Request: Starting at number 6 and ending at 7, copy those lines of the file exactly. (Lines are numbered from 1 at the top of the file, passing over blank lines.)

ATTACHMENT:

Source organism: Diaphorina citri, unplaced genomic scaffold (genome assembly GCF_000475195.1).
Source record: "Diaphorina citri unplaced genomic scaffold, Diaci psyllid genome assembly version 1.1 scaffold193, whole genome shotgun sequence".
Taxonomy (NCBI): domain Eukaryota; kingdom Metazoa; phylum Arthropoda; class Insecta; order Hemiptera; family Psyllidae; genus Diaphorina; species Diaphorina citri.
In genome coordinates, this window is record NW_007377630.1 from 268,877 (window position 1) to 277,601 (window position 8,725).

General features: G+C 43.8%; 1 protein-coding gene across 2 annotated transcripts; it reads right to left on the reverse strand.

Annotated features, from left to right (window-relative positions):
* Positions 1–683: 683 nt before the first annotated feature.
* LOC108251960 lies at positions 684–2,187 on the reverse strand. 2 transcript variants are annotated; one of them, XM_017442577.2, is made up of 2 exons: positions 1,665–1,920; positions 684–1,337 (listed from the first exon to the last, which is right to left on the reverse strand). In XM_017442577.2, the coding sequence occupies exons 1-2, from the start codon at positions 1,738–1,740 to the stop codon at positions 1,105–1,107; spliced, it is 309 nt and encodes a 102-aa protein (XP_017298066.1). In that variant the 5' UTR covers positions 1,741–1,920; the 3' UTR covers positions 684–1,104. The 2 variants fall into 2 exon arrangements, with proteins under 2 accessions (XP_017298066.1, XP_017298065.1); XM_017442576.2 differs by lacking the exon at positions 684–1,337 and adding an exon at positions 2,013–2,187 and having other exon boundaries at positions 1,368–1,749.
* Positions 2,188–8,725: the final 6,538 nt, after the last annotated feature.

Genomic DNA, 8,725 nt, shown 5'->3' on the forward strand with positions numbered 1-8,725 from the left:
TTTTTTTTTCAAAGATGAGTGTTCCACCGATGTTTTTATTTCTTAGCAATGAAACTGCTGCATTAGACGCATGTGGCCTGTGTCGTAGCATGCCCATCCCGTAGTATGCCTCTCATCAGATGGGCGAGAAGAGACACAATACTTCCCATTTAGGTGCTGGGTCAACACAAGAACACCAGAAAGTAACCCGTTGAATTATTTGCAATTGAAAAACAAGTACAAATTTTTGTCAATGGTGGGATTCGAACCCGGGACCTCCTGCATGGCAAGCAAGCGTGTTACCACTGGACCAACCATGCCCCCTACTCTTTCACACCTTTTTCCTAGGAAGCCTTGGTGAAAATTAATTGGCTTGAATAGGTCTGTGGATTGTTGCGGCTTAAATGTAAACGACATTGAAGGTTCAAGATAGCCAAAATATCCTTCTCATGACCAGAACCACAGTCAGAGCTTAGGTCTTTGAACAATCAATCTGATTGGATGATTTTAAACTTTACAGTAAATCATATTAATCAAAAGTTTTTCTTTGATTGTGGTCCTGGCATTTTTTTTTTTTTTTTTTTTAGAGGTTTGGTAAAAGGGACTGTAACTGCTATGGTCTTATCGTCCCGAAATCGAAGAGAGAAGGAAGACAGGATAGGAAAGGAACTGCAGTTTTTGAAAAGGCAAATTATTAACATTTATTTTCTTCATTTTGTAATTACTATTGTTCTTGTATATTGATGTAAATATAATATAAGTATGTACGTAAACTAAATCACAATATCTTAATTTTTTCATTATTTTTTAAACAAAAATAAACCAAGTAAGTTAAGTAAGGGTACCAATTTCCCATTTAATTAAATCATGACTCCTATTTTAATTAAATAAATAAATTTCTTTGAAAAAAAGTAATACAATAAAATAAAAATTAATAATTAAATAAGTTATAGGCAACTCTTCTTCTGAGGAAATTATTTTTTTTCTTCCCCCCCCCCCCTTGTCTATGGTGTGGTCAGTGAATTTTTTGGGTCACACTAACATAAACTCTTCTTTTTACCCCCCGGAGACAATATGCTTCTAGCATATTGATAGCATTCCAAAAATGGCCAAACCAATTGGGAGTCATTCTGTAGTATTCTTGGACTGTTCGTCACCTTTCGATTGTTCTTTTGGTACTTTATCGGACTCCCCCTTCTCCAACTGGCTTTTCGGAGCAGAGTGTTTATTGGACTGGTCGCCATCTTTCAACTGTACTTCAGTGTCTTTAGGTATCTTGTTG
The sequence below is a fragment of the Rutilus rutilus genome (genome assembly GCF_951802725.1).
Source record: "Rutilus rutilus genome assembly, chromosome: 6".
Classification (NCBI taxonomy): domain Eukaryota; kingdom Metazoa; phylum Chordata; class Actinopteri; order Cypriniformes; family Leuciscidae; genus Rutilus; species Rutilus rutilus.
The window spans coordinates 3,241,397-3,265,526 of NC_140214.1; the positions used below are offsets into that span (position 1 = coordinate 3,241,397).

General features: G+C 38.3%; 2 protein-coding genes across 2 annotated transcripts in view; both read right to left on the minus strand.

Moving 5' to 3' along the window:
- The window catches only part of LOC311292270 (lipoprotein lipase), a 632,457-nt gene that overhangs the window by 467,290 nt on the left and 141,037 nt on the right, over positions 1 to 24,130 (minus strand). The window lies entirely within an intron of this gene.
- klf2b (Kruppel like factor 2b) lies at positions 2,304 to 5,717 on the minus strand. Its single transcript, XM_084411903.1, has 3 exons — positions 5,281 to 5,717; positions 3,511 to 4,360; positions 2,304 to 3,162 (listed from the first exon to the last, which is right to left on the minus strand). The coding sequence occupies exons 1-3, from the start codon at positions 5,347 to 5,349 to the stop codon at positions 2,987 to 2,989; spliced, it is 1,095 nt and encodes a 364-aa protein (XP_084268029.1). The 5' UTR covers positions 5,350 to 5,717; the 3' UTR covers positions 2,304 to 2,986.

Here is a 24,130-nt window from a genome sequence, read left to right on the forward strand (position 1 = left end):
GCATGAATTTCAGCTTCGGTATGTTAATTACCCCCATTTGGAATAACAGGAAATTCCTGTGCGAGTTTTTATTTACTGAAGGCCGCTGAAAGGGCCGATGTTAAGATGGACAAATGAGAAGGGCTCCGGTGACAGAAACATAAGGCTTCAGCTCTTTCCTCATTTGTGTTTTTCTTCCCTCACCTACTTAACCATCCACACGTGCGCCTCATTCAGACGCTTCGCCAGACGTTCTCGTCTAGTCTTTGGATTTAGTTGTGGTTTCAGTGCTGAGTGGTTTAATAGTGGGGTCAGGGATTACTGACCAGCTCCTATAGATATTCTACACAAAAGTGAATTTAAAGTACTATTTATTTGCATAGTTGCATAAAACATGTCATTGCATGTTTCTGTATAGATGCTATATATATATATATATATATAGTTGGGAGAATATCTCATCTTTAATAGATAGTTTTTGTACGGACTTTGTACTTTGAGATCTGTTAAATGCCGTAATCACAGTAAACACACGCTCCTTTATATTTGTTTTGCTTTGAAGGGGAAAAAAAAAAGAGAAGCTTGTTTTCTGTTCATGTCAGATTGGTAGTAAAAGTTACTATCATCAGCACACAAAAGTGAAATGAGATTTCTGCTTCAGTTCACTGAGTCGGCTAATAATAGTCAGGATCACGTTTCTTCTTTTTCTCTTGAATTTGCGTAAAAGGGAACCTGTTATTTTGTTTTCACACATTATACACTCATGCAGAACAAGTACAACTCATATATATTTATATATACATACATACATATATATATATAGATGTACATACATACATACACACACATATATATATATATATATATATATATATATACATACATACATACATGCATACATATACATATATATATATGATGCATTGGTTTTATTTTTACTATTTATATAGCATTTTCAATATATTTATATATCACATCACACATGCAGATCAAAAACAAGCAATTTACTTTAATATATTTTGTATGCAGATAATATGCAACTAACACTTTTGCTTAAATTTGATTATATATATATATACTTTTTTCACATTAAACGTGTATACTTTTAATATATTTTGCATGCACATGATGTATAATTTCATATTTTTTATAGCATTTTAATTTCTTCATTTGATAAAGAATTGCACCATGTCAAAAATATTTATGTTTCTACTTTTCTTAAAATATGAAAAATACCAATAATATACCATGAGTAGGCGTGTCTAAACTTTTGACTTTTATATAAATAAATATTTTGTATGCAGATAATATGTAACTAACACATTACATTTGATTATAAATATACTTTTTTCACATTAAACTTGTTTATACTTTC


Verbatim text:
Annotated features, from left to right (window-relative positions):
* Positions 1–683: 683 nt before the first annotated feature.